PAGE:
The final presentation for the day came from Jemma Francis and was entitled Capturing & archiving Welsh government publications. Jemma works for the Welsh Government where her role includes managing the Library management system, overseeing cataloguing and managing the publications archive which has all new Welsh Government publications added to it. To capture the publications for cataloguing she needs to search the corporate website, as well as relying on colleagues for alerts about new publications, plus receiving copies of circulars and notices via distribution lists. All these items are catalogued and there are currently 30,000 publications on the library catalogue. The library is also involved in an archive scanning project at present, aiming to make resources more accessible – both internally, and to the public in general. They have a project team who have 30,000 items to scan, at least a third of which are not already on the catalogue.
To finish off the day we had a discussion session, which Stuart Hunt, the chair of CILIP’s Cataloguing & Indexing Group (CIG) facilitated for us. As was perhaps to be expected, having a room full of over 40 cataloguers and inviting them to join in a discussion, did lead to quite a lot of silent moments! By nature cataloguers are often relatively introverted individuals (well, that is the stereotype, and we didn’t do much to alter that view!). Stuart talked about CIG and how it worked, what it does for its members, and also how CIG Scotland functions. The aim of our discussion was to see if there was a desire to form some kind of all Wales cataloguing group or forum, whether this be affiliated to CILIP, and be CIG Wales, or whether a stand alone group. The general consensus seemed to be that, yes, we would like to have some kind of group – there was even a general feeling that becoming CIG Wales would be a good thing. However, with a show of hands we demonstrated that only a relatively small percentage of people at the event were CILIP members. Stuart pointed out that it was possible for people to join the Cataloguing & Indexing Group without being members of CILIP (pay a smaller membership fee of £30 to CIG rather than main CILIP membership), and then if individuals lived in Wales they would automatically become members of CIG Wales. The only proviso being that the elected committee members (chair, treasurer, secretary) of CIG Wales would have to be CILIP members, but if we wanted any other committee members in addition to these three that would be fine (and they wouldn’t necessarily have to belong to CILIP).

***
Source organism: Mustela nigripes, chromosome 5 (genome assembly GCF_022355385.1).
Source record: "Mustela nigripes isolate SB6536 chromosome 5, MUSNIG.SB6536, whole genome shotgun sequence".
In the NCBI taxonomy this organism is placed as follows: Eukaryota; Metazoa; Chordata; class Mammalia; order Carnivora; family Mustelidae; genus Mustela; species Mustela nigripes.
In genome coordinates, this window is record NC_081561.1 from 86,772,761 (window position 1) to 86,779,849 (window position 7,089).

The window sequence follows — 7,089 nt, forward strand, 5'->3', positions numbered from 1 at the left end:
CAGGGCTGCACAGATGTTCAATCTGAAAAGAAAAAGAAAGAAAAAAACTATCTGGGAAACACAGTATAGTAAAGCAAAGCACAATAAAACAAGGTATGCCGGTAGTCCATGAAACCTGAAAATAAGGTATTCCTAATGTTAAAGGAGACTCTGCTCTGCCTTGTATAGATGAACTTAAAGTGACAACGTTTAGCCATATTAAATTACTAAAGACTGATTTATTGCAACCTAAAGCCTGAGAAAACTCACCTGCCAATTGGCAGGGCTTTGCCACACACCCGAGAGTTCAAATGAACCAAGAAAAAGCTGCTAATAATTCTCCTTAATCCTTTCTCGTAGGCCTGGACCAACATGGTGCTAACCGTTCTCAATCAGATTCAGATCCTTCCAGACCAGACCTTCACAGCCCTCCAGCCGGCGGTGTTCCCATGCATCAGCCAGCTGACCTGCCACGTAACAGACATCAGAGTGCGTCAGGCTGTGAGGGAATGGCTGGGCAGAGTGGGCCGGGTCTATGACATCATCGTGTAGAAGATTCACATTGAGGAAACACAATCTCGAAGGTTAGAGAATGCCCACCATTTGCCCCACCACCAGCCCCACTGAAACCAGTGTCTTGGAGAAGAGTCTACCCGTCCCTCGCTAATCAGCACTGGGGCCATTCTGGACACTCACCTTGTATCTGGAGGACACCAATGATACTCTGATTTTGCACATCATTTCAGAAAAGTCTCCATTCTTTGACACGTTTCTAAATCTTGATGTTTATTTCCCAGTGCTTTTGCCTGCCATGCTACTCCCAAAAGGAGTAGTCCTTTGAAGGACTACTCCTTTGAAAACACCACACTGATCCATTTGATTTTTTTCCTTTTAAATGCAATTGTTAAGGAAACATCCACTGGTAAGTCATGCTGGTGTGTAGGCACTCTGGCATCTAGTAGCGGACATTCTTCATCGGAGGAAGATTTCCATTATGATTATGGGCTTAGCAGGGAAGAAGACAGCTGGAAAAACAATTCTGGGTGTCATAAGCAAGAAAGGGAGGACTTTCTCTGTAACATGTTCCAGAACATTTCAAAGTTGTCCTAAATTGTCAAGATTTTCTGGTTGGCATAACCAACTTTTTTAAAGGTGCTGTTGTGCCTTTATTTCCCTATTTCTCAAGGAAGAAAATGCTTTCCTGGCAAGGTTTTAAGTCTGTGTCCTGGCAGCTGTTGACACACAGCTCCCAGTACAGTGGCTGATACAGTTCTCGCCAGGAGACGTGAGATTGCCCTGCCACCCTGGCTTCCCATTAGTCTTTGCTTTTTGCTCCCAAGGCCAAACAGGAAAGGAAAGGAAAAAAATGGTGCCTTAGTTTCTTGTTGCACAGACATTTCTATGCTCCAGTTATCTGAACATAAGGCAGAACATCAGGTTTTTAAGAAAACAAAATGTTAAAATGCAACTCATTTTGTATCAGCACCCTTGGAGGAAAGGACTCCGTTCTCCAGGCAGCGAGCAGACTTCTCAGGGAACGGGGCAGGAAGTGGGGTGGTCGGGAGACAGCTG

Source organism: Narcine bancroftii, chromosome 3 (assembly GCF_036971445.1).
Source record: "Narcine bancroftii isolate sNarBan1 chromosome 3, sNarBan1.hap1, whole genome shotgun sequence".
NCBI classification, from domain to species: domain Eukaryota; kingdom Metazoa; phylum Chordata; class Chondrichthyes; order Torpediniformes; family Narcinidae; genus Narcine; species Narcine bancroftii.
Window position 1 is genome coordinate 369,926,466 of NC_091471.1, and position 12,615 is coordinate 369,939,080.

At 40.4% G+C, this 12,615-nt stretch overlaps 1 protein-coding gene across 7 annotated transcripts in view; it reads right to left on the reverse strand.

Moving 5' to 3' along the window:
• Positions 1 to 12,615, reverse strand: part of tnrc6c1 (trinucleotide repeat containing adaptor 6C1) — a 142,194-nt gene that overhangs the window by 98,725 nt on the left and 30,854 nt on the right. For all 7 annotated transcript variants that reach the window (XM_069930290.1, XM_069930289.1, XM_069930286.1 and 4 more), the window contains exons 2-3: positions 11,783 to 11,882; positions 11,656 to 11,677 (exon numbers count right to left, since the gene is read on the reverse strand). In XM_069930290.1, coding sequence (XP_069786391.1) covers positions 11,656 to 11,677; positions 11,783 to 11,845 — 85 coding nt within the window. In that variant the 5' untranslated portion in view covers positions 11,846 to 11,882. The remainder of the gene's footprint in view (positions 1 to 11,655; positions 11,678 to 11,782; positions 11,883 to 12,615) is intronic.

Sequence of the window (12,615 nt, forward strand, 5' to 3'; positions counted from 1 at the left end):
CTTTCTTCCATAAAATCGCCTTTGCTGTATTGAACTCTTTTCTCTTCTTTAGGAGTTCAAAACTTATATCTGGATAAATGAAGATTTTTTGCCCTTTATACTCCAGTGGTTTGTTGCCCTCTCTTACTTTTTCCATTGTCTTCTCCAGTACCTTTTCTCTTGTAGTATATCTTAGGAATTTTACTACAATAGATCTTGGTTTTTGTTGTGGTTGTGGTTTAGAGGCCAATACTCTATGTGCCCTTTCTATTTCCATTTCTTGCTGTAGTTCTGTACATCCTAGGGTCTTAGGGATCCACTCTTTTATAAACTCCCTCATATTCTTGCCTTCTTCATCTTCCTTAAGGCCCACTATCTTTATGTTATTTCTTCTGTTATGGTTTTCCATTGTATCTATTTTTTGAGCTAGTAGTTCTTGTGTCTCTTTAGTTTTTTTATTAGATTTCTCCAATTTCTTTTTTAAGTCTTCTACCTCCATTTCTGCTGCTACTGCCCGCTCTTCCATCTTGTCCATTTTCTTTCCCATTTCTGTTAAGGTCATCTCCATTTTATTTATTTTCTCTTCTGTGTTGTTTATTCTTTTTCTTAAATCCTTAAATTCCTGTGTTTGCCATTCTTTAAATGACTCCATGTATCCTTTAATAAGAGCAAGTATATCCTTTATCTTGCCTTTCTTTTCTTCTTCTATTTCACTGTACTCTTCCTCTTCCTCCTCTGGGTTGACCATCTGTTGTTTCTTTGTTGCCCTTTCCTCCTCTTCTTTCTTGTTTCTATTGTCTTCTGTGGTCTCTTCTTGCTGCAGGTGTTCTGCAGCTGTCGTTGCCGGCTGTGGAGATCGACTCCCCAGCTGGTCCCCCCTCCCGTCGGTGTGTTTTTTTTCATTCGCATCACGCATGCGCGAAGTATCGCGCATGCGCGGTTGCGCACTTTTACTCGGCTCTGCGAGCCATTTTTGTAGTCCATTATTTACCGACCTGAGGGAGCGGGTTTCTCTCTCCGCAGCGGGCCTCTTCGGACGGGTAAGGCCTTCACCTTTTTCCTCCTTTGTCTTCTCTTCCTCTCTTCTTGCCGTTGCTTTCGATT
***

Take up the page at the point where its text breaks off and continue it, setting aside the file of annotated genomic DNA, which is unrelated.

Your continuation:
It is very difficult to make these kind of decisions in a large group, and for the time being we felt that we could go away and think about things, and take up the discussion in a different space – on an online forum for example, or an email list or a wiki. If we were to have some kind of group we would also need to decide what we wanted out of it – would it be easier as a group to put on practical sessions? Even if we weren’t CIG Wales we could still liaise with CIG to arrange training sessions.
With this in mind I have set up a wiki on pbworks as an initial space to start discussions http://cataloguersinwales.pbworks.com/ I admit I am pretty much a novice at setting up/using wikis so if it looks a bit rough and ready, and you think it needs more adding – then it probably does (well, please let me know/give advice!). But please do join in the discussion (especially in you live/work in Wales).